Even after six decades of Independence, despite all the achievements that India has recorded on the global arena, its stark inability to infuse commercial viability to the power distribution sector stands as a huge blemish. While generation has seen technical advancements like ultra supercritical technology and transmission has earned us the distinction of having the world’s highest voltage level of 1,200kV, India’s power T&D losses at 25 per cent is an abjectly shameful reality.
The reasons for power distribution’s state of apathy are deeply rooted in legacy issues. Power has traditionally been a political subject. Politicians transcending all parties and ideologies still believe that to stay in power, they must trade in power. Even when it is not asked for, power should be given at huge subsidies or even free. This, and only this, will ensure populist mandate. Any steps towards increasing power tariffs, even if it is for the eventual betterment of the consumer, are dithered upon.
The financial health of government-owned discoms is pathetic. The aggregate losses of power distribution companies (discoms) stood at an alarming Rs.3.8 lakh crore as of March 31, 2015. The total outstanding debt of discoms was Rs.4.3 lakh crore as of same date. The fact that discoms are funding their operational losses through high-cost borrowings is enough indication that power distribution, as an economic activity, has since long lost its viability. Discoms are losing money due to high T&D losses, and they cannot incur capital expenditure in the wake of operational losses. Raising tariffs cannot be justified as it is not matched by any improvement in services. Discoms are trapped in a serious maze from which their liberation will need nothing more than mammoth political will.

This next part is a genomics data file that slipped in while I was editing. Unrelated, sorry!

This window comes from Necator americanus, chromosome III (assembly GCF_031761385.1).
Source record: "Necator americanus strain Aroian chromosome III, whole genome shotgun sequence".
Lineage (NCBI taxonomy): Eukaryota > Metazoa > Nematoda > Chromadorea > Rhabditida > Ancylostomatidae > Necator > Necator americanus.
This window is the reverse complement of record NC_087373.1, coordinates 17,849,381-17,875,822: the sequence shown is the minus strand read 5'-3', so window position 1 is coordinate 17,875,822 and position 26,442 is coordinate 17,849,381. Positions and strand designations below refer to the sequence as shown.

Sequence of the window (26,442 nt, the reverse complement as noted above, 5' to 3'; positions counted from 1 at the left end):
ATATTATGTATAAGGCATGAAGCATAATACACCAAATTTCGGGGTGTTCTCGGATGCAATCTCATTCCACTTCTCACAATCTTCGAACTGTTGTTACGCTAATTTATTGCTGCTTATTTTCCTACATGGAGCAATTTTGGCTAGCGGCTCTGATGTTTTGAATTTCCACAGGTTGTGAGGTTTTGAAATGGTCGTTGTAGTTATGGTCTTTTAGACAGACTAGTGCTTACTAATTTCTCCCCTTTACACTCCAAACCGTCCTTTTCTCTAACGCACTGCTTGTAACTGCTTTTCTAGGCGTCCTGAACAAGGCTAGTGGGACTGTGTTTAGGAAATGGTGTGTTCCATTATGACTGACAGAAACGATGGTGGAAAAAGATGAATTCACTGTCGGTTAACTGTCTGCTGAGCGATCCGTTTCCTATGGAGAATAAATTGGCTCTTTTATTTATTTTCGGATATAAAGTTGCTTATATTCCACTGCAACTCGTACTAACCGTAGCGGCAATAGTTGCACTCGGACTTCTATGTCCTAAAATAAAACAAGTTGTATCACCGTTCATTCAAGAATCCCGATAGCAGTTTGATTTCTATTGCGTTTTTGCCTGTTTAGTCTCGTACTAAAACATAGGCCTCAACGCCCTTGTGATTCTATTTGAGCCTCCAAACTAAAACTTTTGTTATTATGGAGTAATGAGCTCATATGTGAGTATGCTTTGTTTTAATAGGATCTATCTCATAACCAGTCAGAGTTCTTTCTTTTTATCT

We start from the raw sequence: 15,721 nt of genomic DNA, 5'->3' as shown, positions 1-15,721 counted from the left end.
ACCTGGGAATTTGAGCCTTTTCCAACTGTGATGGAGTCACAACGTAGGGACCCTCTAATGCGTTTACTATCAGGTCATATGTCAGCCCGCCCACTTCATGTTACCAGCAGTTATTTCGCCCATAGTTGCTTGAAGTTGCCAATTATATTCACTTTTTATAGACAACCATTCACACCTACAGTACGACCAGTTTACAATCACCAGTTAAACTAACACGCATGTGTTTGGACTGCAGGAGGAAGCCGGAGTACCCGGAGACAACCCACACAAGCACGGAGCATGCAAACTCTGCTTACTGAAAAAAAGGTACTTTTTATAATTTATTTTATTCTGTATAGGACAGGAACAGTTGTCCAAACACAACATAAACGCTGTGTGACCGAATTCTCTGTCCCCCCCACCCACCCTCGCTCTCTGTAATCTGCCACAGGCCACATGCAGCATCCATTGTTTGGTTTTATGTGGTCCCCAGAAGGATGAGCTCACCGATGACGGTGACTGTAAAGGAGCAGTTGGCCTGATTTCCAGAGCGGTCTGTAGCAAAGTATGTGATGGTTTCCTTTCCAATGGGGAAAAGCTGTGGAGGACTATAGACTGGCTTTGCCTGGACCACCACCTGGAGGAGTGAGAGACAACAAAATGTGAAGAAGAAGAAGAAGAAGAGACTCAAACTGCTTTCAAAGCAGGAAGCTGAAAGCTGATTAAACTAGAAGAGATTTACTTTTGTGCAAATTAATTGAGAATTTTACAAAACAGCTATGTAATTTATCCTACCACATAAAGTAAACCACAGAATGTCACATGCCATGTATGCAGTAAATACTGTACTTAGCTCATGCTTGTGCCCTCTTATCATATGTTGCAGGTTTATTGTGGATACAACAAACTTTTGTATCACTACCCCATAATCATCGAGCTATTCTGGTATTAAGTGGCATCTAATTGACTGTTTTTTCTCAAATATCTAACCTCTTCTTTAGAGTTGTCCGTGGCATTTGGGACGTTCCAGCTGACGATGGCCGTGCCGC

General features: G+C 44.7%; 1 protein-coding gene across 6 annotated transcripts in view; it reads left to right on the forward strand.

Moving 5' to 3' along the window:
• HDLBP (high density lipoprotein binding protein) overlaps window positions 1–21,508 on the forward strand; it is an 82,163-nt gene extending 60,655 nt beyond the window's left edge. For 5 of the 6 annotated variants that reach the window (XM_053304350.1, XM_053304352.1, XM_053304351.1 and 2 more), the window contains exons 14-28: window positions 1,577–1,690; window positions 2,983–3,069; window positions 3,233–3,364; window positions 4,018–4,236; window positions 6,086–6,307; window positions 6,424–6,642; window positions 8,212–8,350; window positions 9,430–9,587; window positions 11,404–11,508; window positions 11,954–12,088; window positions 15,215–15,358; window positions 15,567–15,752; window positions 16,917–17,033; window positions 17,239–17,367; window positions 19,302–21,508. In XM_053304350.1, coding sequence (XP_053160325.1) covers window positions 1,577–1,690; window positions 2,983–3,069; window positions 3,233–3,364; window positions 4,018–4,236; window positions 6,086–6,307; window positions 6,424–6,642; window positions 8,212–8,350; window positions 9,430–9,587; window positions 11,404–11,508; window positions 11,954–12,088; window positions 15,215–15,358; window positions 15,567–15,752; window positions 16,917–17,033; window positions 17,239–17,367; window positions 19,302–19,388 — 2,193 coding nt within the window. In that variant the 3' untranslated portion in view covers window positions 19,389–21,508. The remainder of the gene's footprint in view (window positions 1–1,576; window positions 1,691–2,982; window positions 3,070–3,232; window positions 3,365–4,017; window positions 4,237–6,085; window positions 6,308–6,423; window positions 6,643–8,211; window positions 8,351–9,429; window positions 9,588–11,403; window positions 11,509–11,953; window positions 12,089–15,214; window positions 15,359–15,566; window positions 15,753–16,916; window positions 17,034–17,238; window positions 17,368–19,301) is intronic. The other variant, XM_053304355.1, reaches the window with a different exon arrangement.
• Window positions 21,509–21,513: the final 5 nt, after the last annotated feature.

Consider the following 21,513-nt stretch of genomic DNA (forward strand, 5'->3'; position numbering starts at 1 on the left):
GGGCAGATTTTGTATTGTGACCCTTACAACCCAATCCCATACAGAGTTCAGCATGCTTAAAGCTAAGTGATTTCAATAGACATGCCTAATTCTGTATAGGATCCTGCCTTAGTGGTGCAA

Private sector participation, which could have changed the fortunes of the power distribution sector, has been opposed vehemently by discoms. State power utilities have shown more spontaneity and enterprise in opposing potential privatisation than they have in working in the interest of the consumer.
At this juncture, the Ujwal Discom Assurance Yojana (UDAY) recently approved the Union Cabinet promises to offer a breakthrough. Through UDAY, states have been offered a potential solution to become operationally efficient and break even in 2-3 years. At least on paper, UDAY can be potentially transformative. Given that state governments have squandered at least two such bailout proposals in the past, they have another opportunity to put their inglorious power distribution sector in order. It is very much in national interest that state governments subscribe to the UDAY scheme and at least sow the seeds of potential recovery.